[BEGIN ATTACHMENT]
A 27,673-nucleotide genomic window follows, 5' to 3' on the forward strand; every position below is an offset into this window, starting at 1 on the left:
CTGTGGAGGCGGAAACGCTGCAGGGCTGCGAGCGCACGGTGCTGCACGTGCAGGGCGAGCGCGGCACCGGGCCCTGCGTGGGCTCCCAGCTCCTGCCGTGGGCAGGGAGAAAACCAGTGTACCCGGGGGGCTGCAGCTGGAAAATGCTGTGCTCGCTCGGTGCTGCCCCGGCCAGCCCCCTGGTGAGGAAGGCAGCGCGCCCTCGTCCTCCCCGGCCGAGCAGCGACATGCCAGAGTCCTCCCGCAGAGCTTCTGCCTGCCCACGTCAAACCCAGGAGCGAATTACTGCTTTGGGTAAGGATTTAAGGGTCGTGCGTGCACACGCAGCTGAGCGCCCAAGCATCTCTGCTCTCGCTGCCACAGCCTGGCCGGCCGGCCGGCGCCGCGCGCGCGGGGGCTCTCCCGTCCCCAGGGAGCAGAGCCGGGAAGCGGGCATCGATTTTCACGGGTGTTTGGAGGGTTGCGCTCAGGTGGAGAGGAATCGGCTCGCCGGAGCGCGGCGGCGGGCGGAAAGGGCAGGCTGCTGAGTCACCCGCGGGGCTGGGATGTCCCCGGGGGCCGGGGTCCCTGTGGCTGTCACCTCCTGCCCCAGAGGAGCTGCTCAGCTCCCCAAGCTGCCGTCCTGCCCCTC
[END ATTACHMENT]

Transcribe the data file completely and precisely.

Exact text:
A 27,673-nucleotide genomic window follows, 5' to 3' on the forward strand; every position below is an offset into this window, starting at 1 on the left:
CTGTGGAGGCGGAAACGCTGCAGGGCTGCGAGCGCACGGTGCTGCACGTGCAGGGCGAGCGCGGCACCGGGCCCTGCGTGGGCTCCCAGCTCCTGCCGTGGGCAGGGAGAAAACCAGTGTACCCGGGGGGCTGCAGCTGGAAAATGCTGTGCTCGCTCGGTGCTGCCCCGGCCAGCCCCCTGGTGAGGAAGGCAGCGCGCCCTCGTCCTCCCCGGCCGAGCAGCGACATGCCAGAGTCCTCCCGCAGAGCTTCTGCCTGCCCACGTCAAACCCAGGAGCGAATTACTGCTTTGGGTAAGGATTTAAGGGTCGTGCGTGCACACGCAGCTGAGCGCCCAAGCATCTCTGCTCTCGCTGCCACAGCCTGGCCGGCCGGCCGGCGCCGCGCGCGCGGGGGCTCTCCCGTCCCCAGGGAGCAGAGCCGGGAAGCGGGCATCGATTTTCACGGGTGTTTGGAGGGTTGCGCTCAGGTGGAGAGGAATCGGCTCGCCGGAGCGCGGCGGCGGGCGGAAAGGGCAGGCTGCTGAGTCACCCGCGGGGCTGGGATGTCCCCGGGGGCCGGGGTCCCTGTGGCTGTCACCTCCTGCCCCAGAGGAGCTGCTCAGCTCCCCAAGCTGCCGTCCTGCCCCTC